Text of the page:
I cannot know with certainty what medication would work best for you. Your doctor may be in the best position to adequately answer your specific medication questions. I can only give you a general answer.
You have never been psychotic and you do not believe the medication is helping. Because of this, an antipsychotic drug may not be needed. On the contrary, some doctors prescribe antipsychotics for nonpsychotic disorders and some patients have found them helpful. Results vary from individual to individual.
You mention the fact that you have gained a substantial amount of weight. The medication is also making it difficult for you to function at your new job. These are serious concerns which need to be addressed. If your doctor is not willing to alter your medication or answer questions about why you need to be on a particular drug, then I would suggest seeking a second or third opinion. Your doctor may be concerned about you relapsing, possibly attempting suicide again or trying to keep you out of the hospital. Those are legitimate reasons to continue prescribing a medicine but if there are negative side effects then alternatives need to be explored. If she is not willing to adjust the medication, then you may want to consult another doctor.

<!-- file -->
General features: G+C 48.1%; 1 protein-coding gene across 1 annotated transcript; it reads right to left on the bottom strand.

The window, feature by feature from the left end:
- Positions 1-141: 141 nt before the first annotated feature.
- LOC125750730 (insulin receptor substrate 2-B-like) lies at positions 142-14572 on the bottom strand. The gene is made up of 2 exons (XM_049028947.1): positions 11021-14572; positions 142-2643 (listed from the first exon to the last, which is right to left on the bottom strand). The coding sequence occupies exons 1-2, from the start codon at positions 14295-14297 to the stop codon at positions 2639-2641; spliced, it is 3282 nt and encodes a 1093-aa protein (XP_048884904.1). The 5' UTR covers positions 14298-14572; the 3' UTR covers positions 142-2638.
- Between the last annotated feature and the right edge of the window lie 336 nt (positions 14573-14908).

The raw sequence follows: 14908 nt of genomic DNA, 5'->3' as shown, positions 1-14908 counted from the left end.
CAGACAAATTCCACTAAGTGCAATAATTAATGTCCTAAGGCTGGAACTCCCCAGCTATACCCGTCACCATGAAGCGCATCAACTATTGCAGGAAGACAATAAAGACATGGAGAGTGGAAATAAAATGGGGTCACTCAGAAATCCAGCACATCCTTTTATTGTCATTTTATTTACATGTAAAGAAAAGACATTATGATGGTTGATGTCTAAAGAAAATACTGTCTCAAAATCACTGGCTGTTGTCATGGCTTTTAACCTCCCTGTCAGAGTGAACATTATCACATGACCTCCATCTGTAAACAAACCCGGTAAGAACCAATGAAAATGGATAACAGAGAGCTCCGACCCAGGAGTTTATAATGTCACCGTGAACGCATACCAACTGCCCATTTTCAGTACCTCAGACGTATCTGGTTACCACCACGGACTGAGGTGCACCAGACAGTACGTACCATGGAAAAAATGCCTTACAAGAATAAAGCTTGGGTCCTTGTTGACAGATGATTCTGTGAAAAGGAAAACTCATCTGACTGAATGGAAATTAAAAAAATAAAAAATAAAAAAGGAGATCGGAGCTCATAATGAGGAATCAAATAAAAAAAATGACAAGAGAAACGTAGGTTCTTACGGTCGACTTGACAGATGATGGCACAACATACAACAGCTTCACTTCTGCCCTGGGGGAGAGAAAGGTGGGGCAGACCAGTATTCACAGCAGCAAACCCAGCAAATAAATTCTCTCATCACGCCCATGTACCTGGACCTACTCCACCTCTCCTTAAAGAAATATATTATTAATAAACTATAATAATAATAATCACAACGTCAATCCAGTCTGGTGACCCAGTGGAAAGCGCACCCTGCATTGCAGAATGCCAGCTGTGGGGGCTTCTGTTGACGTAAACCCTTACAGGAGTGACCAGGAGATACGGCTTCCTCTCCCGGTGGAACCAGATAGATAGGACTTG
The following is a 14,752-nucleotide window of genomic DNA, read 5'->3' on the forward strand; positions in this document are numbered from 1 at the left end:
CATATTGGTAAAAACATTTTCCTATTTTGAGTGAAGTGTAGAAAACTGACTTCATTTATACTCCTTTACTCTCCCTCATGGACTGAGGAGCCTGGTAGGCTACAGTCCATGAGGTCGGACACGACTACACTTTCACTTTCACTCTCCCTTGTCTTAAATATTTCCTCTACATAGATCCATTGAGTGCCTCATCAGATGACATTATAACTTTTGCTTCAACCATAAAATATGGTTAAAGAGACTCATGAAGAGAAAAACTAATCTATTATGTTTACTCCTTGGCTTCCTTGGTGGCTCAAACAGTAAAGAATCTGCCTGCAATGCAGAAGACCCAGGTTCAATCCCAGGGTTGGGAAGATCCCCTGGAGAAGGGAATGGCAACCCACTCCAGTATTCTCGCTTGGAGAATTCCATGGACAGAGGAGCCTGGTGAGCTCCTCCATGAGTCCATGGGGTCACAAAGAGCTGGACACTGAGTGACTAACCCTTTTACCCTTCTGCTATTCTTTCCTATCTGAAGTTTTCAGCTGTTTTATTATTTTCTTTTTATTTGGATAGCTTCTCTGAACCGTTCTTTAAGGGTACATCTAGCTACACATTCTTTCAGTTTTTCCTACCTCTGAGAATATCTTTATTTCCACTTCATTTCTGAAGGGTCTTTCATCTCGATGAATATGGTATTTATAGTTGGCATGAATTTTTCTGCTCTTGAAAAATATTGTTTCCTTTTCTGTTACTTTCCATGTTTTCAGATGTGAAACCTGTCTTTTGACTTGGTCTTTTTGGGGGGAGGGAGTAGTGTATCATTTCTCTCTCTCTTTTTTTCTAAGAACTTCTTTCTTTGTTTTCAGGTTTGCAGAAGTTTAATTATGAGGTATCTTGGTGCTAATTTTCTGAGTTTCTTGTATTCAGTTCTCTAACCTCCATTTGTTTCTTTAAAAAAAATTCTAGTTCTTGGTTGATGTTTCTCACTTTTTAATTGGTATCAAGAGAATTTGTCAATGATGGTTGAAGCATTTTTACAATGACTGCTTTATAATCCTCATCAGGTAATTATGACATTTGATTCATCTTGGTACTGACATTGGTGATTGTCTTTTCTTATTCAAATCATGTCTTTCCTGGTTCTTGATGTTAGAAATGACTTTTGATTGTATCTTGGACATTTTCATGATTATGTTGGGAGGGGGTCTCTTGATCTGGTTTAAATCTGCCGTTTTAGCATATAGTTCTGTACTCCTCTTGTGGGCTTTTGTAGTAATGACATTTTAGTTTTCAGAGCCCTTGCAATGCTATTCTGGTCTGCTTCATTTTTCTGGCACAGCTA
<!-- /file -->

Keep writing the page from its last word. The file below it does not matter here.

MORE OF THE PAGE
Based on your letter, it seems that medication is your only form of treatment. I would strongly urge you to consider psychotherapy. Medications can be helpful but in many cases they work best when the individual is concurrently in therapy. How would therapy benefit you? Therapy, for instance, could help you address the reason why you tried to commit suicide. There is a reason for why you attempted to end your life. It’s a very serious matter that should be explored in depth.
Therapy could also address issues related to decision-making. You stated that at least in part your current problems are related to prior bad decisions in regards to real estate as well as spending sprees. You and the therapist could explore what led to those bad decisions. He or she could help you to alter your thinking and learn how to make better decisions in the future. Gaining better decision-making abilities could be a very important step in improving your life now and in the future. No one can be free of mistakes but the goal of everyone should be to make as few as possible.
I hope I’ve answered your questions. I truly believe that therapy could be very beneficial to you. Beginning therapy does not mean that you have to stop the medication; you can and should do both. In fact, it should be a major component of your treatment. If you would like to find a therapist please consult this directory. You may be able to find a local therapist who can address your needs. I wish you the best of luck.